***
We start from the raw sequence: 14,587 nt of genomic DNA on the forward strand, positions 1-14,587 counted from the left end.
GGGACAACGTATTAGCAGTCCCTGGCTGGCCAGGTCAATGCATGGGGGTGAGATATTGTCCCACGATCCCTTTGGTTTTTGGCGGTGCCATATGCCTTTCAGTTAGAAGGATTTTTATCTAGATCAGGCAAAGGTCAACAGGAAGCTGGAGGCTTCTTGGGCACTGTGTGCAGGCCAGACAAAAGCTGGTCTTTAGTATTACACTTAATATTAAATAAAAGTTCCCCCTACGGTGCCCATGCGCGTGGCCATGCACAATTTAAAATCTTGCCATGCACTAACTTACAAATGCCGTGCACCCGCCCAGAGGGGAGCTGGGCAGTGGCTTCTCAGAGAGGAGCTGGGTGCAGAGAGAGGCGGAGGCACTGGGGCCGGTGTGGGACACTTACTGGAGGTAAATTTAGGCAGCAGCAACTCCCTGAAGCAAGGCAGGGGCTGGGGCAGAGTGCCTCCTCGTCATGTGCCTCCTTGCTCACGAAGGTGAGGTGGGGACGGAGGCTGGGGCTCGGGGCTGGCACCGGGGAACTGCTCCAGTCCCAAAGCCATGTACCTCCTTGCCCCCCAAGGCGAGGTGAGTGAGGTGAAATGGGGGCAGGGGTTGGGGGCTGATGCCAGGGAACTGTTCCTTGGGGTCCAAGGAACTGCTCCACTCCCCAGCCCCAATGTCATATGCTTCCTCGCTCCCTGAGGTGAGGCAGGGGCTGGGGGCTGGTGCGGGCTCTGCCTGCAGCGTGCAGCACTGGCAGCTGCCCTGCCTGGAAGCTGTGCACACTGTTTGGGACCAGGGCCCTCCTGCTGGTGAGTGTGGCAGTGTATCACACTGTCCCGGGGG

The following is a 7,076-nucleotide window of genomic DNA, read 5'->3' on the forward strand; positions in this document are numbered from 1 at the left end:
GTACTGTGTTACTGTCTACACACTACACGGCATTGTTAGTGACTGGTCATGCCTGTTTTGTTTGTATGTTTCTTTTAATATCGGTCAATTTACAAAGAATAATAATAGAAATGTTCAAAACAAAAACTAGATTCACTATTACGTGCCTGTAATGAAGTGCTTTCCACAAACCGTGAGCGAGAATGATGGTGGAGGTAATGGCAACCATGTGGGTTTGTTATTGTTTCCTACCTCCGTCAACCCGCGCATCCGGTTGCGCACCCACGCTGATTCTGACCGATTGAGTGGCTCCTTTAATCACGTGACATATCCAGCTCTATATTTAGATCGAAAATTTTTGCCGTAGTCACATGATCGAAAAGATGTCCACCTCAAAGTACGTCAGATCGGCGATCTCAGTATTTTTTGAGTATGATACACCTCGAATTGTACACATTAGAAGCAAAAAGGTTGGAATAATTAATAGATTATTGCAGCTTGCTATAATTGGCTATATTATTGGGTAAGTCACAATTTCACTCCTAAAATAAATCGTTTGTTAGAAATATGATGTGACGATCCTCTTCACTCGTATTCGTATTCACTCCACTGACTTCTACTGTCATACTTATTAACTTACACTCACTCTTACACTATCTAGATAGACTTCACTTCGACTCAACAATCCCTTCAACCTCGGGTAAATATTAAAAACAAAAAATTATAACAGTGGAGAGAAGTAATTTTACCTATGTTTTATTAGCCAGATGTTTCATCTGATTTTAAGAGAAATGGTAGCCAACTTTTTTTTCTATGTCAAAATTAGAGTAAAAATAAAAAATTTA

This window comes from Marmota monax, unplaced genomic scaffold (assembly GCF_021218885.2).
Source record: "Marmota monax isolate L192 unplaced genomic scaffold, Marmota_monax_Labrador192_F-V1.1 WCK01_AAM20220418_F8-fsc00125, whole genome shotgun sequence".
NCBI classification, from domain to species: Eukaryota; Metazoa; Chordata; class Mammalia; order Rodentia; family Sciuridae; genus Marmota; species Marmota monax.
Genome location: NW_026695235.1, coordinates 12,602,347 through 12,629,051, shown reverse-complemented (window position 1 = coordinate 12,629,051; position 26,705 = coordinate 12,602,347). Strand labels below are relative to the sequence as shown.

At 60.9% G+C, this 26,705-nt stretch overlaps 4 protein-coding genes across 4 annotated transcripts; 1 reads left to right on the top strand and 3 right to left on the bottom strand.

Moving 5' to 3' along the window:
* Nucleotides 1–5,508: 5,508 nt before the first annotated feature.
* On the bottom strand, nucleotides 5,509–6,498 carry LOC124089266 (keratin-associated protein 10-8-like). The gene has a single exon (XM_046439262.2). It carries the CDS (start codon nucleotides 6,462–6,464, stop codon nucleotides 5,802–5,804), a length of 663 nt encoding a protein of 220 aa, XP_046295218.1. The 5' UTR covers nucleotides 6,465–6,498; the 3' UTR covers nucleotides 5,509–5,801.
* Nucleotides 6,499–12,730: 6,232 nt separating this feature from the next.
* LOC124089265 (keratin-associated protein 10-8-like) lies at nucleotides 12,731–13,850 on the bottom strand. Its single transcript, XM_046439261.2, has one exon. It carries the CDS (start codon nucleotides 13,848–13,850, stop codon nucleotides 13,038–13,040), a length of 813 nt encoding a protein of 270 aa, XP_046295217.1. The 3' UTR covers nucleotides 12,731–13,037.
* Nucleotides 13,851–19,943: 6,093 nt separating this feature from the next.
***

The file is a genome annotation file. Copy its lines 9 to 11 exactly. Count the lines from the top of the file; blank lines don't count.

At 60.9% G+C, this 26,705-nt stretch overlaps 4 protein-coding genes across 4 annotated transcripts; 1 reads left to right on the top strand and 3 right to left on the bottom strand.

Moving 5' to 3' along the window:
* Nucleotides 1–5,508: 5,508 nt before the first annotated feature.